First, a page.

Then a funny thing happened some days later; Eddy sang his song. There was a party for the pantryboy's birthday and everyone had brought their cases of ale until they spilled over and filled the deck of the spare cabin. Blokes were perched on the double bunks and others brought in stools and one, searching for an opener, pulled the locker doors ajar and there stood on the top shelf were half a dozen bottles of bacardi some bugger had filched away. Someone said it was a good omen and you sat there chasing the spirits with cans of Tennant's lager watching the smoke get thicker and the songs louder until the bosun came knocking that he can't get to sleep. Then someone has got hold of a box and fixed a brush pole to it with cord and is playing the bass and another's brought out the spoons and everyone breaks into `the sash' and you all go trooping down the alleyways, limping and laughing and blowing on imaginary flutes the way they do for the orange parade. And out on the after end with the wind blowing and clouds riding like mountains across the moon you start up again and the lads coming off watch join in and cabins are ransacked for any last drop. Then when the heads are rolling and the bass has gone quiet and the only sound is the ocean roaring down the runnels and the odd clink of the spoons, Eddy weaves himself up onto the hatch, his hair blowing wild and hands dangling by his side like you see in the movies, and he's mumbling something about all us poor bastards throwing our lives away and then starts singing the only rebel song he ever knew and his head's shaking as the 'Saints Go Marching' billows around the deck; and you're all up on your feet giving it the last turn and he's balled that big hand up into a fist before you and as the strains glide off into the night he's waving it above his head and shouting over the wind, don't let them fool you, don't let the bastards fool you.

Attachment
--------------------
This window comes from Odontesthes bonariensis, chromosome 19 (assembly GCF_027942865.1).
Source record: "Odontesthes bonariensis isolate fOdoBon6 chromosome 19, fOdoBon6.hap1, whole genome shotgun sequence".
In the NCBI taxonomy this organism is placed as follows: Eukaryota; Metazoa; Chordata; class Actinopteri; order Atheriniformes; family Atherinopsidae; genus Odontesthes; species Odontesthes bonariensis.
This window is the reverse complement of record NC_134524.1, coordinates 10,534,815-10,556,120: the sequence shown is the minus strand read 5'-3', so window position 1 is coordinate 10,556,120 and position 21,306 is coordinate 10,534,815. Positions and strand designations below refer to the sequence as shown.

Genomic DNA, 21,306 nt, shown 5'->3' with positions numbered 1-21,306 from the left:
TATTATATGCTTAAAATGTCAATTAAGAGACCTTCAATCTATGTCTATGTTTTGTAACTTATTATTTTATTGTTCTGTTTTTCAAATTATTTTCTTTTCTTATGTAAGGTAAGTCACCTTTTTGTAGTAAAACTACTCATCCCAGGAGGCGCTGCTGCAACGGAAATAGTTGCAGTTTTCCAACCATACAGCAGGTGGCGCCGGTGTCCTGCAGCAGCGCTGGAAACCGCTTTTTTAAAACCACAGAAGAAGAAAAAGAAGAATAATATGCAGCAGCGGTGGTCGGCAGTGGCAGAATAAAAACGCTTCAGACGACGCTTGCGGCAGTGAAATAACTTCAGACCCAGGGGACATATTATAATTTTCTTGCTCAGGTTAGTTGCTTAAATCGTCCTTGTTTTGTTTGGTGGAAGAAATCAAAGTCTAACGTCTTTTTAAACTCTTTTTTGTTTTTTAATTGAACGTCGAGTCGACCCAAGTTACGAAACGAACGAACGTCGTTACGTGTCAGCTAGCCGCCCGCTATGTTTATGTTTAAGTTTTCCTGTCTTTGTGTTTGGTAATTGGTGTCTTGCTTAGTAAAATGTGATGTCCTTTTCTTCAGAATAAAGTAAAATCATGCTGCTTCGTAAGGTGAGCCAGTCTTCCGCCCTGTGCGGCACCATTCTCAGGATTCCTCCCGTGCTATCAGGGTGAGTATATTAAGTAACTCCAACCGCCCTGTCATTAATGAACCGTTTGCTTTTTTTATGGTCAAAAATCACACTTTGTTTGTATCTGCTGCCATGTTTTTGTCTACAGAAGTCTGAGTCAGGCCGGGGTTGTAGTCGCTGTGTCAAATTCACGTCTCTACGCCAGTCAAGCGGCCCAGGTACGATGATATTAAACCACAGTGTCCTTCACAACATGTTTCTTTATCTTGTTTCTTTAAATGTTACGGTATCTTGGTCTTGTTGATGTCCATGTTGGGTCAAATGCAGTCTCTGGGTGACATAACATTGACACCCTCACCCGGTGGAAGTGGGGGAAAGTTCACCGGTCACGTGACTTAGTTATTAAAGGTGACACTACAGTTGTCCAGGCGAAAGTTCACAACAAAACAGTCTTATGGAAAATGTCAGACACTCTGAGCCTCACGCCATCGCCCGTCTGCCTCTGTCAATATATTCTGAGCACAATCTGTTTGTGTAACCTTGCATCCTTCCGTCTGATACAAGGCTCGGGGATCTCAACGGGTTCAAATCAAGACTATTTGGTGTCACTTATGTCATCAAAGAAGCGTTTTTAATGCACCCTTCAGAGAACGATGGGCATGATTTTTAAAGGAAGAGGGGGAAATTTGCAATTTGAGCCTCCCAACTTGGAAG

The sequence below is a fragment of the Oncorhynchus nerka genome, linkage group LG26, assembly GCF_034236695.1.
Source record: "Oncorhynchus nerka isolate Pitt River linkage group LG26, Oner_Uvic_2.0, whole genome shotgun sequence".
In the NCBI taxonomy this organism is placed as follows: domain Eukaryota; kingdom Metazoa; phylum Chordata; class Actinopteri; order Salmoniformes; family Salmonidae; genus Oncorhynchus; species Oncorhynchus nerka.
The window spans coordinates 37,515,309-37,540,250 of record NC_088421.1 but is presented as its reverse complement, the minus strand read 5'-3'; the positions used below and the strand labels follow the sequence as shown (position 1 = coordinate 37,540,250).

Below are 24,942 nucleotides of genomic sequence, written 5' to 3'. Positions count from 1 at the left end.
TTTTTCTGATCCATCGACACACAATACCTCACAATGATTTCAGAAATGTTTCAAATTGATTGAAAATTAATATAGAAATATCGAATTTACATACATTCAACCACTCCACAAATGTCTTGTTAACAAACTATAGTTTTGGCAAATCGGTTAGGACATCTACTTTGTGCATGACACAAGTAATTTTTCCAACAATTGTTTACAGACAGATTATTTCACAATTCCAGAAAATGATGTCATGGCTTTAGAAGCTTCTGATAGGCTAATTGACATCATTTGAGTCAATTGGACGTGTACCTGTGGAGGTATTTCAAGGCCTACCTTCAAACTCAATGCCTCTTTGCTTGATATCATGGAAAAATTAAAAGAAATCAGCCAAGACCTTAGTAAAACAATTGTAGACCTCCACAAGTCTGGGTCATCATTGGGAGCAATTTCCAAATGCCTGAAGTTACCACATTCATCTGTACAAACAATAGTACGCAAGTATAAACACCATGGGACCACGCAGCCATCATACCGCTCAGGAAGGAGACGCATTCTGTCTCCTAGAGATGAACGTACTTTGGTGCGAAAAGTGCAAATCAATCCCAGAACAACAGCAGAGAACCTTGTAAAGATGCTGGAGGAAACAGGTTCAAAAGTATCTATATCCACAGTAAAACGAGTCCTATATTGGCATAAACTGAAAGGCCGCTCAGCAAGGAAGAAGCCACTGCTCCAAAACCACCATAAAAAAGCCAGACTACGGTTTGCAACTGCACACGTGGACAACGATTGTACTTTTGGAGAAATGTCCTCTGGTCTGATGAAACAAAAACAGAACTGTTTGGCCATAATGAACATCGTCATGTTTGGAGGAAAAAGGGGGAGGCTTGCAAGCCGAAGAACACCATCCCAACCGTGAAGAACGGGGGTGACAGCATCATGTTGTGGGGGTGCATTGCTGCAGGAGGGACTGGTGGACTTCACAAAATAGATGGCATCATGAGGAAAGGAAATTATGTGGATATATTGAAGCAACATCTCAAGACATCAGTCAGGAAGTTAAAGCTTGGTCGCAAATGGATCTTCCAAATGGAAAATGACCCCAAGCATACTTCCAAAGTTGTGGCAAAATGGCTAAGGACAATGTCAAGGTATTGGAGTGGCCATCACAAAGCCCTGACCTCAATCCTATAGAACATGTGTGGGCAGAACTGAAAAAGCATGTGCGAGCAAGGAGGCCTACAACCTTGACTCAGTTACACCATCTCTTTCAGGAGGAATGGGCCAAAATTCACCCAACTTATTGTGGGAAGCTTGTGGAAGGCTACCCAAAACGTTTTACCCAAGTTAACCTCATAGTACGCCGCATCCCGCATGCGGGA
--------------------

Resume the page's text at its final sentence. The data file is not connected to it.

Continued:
The song kept dancing around in your head all the way home and come the middle of May, Liverpool had rolled in from where you anchored on the river and you could tell even in those early days there was a strike on by the way unloaded ships were being laid up in the berths. And after you'd come through the locks and been paid off you went up through the gates, your bags in hand and passed the lads on the picket with bloody stupid banners in their hands and you thought they wouldn't have you doing that; then you were up in the union a week later and they said they needed someone for the MacAndrews gates down in the south end and before you knew where you were you were standing with the board by the quiet dock; the coppers watching you from their but and the odd lorry passing and the driver sometimes waving as he kicked up the dust.

The days went by slowly broken up by returning ships and you'd meander along to see if you knew anyone paying off and maybe get a drink and a few smokes. And you knew the union was organised; every day they'd have a crowd up there and have them registered and have the pickets out and while you still had a few bob you'd hang around. And sometimes you'd cross Canning Place and have a drink in the 'Customs House' that Cavanagh's Auntie Nell used to run and when the money ran short she'd let you have a few and pay her when you could. And the days dragged by into weeks and you kept on doing your turn, stood down on the gates, watching the ships strung side by side across the water and you'd never seen so many in the docks before, it made you wonder how many blokes were just like you with the sun pouring down and the dust getting into your eyes as it blew the length of the miles from the north to the south end of the docks.

And you met Ronnie Ferguson one day and the two little kids he had with him were whining until you felt like kicking them and you bought them ice cream if only to keep the little buggers quiet and thought, pan lids, who'd have them. You went back with them for a cup of tea and as you walked in you knew something was up, the curtains drawn even as the sun was shining and three other children sitting in the gloom, the smallest on the wife's knee. The baby made little whimpering noises and her Title body seemed to shake all over, you looked at the woman's hand red and furrowed as she brushed her lank hair away from her face and saw her look quiet like as Ronnie went out to make the tea and called after him there was none, and no supplement till Thursday. He looks as if he's going to shout, you see the red come up in his face but then he drops his eyes and the wife turns away, tired and strokes the kids as another starts whining and Ronnie shoos them out onto the street.